Our very first day at work after we came home from New Hampshire, I had the department call me to look at a fire that had happened several days prior at a car dealership. There was video footage of a gentleman walking into the lot with something in his hand, and walking away a little later with nothing. Several minutes after that, it was clear there were vehicles on fire. The fire department had spent three days searching the scene, trying to work out what had caused the fire. We showed up and I put Sheldon to work. It only took him about 30 seconds to give me an alert. We then dug through the rubble and found a melted Molotov cocktail underneath one of the trucks. To be away from my family for a month and then come back and have that happen on my first day was awesome. I was so proud.

Sheldon the arson detection dog
John Tadlock and Sheldon the dog
John Tadlock and Sheldon the dog working

Another time there was an apartment fire that was suspected arson. Sheldon ended up sniffing around but we didn't find anything in the apartment. Sometimes everything just burns up, or the water and other products used by firefighters to put out the fire mean it's impossible to trace an accelerant. We got back outside and Sheldon dragged me over to a bush next to the building. There was a hat laying in the bush and we sent it off to be tested. It had gasoline on it and because there was video surveillance of a guy walking through the parking lot with that cap on, a warrant was issued for his arrest.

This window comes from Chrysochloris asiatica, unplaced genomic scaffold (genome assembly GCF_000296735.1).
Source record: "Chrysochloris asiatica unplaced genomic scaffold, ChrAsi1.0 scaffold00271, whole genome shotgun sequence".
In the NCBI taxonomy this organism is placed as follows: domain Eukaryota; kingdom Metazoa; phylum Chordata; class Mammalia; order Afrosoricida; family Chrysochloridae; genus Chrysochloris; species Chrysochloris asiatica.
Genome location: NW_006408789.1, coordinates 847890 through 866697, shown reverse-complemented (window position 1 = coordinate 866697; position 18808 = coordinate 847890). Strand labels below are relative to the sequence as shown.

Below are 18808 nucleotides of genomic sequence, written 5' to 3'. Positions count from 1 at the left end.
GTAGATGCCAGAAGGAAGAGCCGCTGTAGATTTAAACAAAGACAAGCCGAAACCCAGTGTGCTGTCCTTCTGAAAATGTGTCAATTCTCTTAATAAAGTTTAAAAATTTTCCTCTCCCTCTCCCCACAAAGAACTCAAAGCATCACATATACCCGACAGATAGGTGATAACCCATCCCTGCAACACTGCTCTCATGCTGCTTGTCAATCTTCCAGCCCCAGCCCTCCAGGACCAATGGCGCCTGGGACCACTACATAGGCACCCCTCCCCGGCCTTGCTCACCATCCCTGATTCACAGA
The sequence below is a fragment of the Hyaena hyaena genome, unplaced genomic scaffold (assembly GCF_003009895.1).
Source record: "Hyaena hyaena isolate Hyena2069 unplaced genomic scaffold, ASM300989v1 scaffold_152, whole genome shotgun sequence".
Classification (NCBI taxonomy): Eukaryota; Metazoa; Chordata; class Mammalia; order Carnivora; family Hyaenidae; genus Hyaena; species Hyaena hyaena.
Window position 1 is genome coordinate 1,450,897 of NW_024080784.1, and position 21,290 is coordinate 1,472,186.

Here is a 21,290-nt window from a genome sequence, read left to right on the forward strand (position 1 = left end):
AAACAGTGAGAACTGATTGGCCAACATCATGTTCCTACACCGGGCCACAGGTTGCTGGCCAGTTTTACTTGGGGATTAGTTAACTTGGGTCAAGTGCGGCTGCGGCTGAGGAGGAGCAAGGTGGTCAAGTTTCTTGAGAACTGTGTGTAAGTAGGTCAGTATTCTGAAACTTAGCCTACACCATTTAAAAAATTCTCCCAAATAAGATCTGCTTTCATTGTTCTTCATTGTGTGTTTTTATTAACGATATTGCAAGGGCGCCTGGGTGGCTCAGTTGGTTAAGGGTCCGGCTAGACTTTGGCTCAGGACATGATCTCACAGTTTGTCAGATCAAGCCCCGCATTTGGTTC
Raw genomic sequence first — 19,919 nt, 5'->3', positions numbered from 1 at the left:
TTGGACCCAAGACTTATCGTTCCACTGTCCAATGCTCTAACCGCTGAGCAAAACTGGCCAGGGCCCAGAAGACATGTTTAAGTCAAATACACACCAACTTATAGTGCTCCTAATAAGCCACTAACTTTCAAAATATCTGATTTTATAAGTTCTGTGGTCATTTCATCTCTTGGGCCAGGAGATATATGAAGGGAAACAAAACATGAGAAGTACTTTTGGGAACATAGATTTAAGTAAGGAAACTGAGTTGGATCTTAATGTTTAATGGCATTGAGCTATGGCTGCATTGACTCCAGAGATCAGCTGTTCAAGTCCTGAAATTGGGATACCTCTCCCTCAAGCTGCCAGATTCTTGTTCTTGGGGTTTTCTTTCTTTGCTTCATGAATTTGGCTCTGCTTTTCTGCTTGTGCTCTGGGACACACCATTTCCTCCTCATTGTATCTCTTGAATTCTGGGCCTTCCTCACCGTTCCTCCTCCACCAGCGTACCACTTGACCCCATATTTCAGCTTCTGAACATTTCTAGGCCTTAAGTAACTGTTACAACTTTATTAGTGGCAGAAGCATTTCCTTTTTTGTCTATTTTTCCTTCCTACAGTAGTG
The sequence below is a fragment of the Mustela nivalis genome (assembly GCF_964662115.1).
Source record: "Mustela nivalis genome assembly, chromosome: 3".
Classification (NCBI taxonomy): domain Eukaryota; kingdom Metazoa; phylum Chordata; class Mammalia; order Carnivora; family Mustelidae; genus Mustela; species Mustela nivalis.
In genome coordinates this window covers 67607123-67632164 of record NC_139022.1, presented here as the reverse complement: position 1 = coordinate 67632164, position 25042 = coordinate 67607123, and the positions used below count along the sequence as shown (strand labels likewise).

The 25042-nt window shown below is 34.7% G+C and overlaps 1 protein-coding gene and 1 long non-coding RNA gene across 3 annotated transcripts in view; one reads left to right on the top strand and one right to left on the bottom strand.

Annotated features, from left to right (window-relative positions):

Dogs are unbiased. Sheldon doesn't care if you're the most prominent person in town, or not. All he's looking for is whether there is a petroleum product at the site of a fire.

Sheldon is also just the coolest dog. He doesn't have a mean bone in his body, there's nothing aggressive about him at all. We live out in the country and we have chickens. He'll chase them around the yard and play, but he'd never hurt them. He's just got a cool personality. One of the offices I work at is in city hall and Sheldon often roams through the building, going into everybody's room. Nobody knows who I am, but everybody knows Sheldon.

Although there's no set time frame, when Sheldon retires he'll live with my wife and I full time. He's part of the family, he can't go anywhere else.

The experience of working with him is something I can't really put into words; I don't know how to explain how it's changed my life. It is the most rewarding thing I've ever done, and I've been a paramedic for 25 years, and in the fire service for 18 years.

I'm with Sheldon more than I'm with anybody else. We have been apart for maybe 20 nights in three years. If I could go work and investigate fires with him all day, I would.

Battalion Chief John Tadlock and K9 Sheldon work for Saginaw Fire Department. Sheldon and John were trained through the State Farm Arson Dog Program.

All views expressed in this article are the author's own.